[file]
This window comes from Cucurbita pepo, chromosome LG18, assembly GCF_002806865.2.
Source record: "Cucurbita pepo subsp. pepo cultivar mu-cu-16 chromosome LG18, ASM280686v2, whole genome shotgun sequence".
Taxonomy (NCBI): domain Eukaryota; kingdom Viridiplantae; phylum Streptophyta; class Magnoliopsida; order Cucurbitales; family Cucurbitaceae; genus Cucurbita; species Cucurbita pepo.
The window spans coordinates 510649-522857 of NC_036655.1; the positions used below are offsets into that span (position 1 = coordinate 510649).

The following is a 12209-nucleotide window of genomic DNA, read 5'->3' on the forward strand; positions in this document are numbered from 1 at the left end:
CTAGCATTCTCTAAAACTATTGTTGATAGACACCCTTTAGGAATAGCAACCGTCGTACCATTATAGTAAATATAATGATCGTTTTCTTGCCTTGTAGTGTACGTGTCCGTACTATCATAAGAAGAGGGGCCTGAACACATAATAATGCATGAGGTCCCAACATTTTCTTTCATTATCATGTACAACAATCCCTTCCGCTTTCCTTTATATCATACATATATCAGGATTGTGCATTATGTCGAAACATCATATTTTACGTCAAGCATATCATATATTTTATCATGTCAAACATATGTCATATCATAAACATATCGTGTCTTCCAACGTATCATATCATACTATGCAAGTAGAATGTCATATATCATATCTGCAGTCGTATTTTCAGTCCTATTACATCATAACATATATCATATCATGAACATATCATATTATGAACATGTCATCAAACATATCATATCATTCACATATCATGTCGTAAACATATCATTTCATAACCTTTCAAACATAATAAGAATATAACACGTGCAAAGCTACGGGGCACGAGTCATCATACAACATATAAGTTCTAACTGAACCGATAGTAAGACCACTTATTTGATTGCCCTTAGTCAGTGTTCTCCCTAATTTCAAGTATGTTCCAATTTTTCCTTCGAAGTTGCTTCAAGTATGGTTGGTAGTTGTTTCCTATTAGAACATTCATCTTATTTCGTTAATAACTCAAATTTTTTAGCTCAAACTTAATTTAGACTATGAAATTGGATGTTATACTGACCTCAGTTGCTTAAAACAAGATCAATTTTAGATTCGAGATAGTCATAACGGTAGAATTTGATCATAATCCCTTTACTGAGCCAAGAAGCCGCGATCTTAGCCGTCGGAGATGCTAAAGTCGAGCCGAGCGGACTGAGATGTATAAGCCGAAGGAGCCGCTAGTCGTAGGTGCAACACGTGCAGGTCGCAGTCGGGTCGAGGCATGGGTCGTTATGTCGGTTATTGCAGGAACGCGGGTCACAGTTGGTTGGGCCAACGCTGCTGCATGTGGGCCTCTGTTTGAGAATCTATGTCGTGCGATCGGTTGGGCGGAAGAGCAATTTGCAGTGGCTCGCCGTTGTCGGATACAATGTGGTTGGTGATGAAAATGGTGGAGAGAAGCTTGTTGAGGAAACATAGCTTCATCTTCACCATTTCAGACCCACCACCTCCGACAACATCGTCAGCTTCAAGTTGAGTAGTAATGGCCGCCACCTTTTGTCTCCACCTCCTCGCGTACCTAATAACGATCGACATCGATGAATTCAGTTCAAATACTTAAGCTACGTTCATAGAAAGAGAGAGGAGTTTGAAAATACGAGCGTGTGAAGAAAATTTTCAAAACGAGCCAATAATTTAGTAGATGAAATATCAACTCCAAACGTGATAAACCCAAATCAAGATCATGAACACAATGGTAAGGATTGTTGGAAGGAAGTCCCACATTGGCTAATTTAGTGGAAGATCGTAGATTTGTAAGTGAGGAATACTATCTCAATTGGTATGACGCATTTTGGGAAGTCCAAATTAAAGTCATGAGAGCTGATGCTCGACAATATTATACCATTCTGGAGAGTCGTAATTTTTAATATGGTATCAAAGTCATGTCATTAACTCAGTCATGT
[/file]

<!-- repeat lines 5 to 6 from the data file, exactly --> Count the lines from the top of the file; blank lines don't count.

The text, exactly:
The following is a 12209-nucleotide window of genomic DNA, read 5'->3' on the forward strand; positions in this document are numbered from 1 at the left end:
CTAGCATTCTCTAAAACTATTGTTGATAGACACCCTTTAGGAATAGCAACCGTCGTACCATTATAGTAAATATAATGATCGTTTTCTTGCCTTGTAGTGTACGTGTCCGTACTATCATAAGAAGAGGGGCCTGAACACATAATAATGCATGAGGTCCCAACATTTTCTTTCATTATCATGTACAACAATCCCTTCCGCTTTCCTTTATATCATACATATATCAGGATTGTGCATTATGTCGAAACATCATATTTTACGTCAAGCATATCATATATTTTATCATGTCAAACATATGTCATATCATAAACATATCGTGTCTTCCAACGTATCATATCATACTATGCAAGTAGAATGTCATATATCATATCTGCAGTCGTATTTTCAGTCCTATTACATCATAACATATATCATATCATGAACATATCATATTATGAACATGTCATCAAACATATCATATCATTCACATATCATGTCGTAAACATATCATTTCATAACCTTTCAAACATAATAAGAATATAACACGTGCAAAGCTACGGGGCACGAGTCATCATACAACATATAAGTTCTAACTGAACCGATAGTAAGACCACTTATTTGATTGCCCTTAGTCAGTGTTCTCCCTAATTTCAAGTATGTTCCAATTTTTCCTTCGAAGTTGCTTCAAGTATGGTTGGTAGTTGTTTCCTATTAGAACATTCATCTTATTTCGTTAATAACTCAAATTTTTTAGCTCAAACTTAATTTAGACTATGAAATTGGATGTTATACTGACCTCAGTTGCTTAAAACAAGATCAATTTTAGATTCGAGATAGTCATAACGGTAGAATTTGATCATAATCCCTTTACTGAGCCAAGAAGCCGCGATCTTAGCCGTCGGAGATGCTAAAGTCGAGCCGAGCGGACTGAGATGTATAAGCCGAAGGAGCCGCTAGTCGTAGGTGCAACACGTGCAGGTCGCAGTCGGGTCGAGGCATGGGTCGTTATGTCGGTTATTGCAGGAACGCGGGTCACAGTTGGTTGGGCCAACGCTGCTGCATGTGGGCCTCTGTTTGAGAATCTATGTCGTGCGATCGGTTGGGCGGAAGAGCAATTTGCAGTGGCTCGCCGTTGTCGGATACAATGTGGTTGGTGATGAAAATGGTGGAGAGAAGCTTGTTGAGGAAACATAGCTTCATCTTCACCATTTCAGACCCACCACCTCCGACAACATCGTCAGCTTCAAGTTGAGTAGTAATGGCCGCCACCTTTTGTCTCCACCTCCTCGCGTACCTAATAACGATCGACATCGATGAATTCAGTTCAAATACTTAAGCTACGTTCATAGAAAGAGAGAGGAGTTTGAAAATACGAGCGTGTGAAGAAAATTTTCAAAACGAGCCAATAATTTAGTAGATGAAATATCAACTCCAAACGTGATAAACCCAAATCAAGATCATGAACACAATGGTAAGGATTGTTGGAAGGAAGTCCCACATTGGCTAATTTAGTGGAAGATCGTAGATTTGTAAGTGAGGAATACTATCTCAATTGGTATGACGCATTTTGGGAAGTCCAAATTAAAGTCATGAGAGCTGATGCTCGACAATATTATACCATTCTGGAGAGTCGTAATTTTTAATATGGTATCAAAGTCATGTCATTAACTCAGTCATGT